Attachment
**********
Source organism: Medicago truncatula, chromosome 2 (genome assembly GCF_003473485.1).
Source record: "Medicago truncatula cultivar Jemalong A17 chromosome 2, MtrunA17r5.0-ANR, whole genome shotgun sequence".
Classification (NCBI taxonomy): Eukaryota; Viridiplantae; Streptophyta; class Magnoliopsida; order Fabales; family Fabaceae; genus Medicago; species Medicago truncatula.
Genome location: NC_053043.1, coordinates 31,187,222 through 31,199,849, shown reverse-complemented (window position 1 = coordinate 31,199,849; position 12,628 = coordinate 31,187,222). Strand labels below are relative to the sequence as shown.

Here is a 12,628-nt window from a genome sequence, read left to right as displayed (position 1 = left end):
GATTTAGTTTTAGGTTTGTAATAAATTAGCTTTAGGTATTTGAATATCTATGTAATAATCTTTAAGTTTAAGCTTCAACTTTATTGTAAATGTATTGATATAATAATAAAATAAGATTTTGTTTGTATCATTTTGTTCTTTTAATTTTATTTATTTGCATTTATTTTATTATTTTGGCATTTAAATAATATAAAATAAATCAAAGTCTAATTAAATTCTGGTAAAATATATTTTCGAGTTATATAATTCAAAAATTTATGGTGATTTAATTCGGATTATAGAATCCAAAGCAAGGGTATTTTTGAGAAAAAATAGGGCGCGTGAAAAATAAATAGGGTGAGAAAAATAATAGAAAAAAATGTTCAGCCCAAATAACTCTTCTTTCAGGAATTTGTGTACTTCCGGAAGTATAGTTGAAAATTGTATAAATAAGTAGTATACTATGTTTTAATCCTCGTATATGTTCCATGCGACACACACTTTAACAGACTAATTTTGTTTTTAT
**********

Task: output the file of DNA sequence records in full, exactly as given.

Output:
Source organism: Medicago truncatula, chromosome 2 (genome assembly GCF_003473485.1).
Source record: "Medicago truncatula cultivar Jemalong A17 chromosome 2, MtrunA17r5.0-ANR, whole genome shotgun sequence".
Classification (NCBI taxonomy): Eukaryota; Viridiplantae; Streptophyta; class Magnoliopsida; order Fabales; family Fabaceae; genus Medicago; species Medicago truncatula.
Genome location: NC_053043.1, coordinates 31,187,222 through 31,199,849, shown reverse-complemented (window position 1 = coordinate 31,199,849; position 12,628 = coordinate 31,187,222). Strand labels below are relative to the sequence as shown.

Here is a 12,628-nt window from a genome sequence, read left to right as displayed (position 1 = left end):
GATTTAGTTTTAGGTTTGTAATAAATTAGCTTTAGGTATTTGAATATCTATGTAATAATCTTTAAGTTTAAGCTTCAACTTTATTGTAAATGTATTGATATAATAATAAAATAAGATTTTGTTTGTATCATTTTGTTCTTTTAATTTTATTTATTTGCATTTATTTTATTATTTTGGCATTTAAATAATATAAAATAAATCAAAGTCTAATTAAATTCTGGTAAAATATATTTTCGAGTTATATAATTCAAAAATTTATGGTGATTTAATTCGGATTATAGAATCCAAAGCAAGGGTATTTTTGAGAAAAAATAGGGCGCGTGAAAAATAAATAGGGTGAGAAAAATAATAGAAAAAAATGTTCAGCCCAAATAACTCTTCTTTCAGGAATTTGTGTACTTCCGGAAGTATAGTTGAAAATTGTATAAATAAGTAGTATACTATGTTTTAATCCTCGTATATGTTCCATGCGACACACACTTTAACAGACTAATTTTGTTTTTAT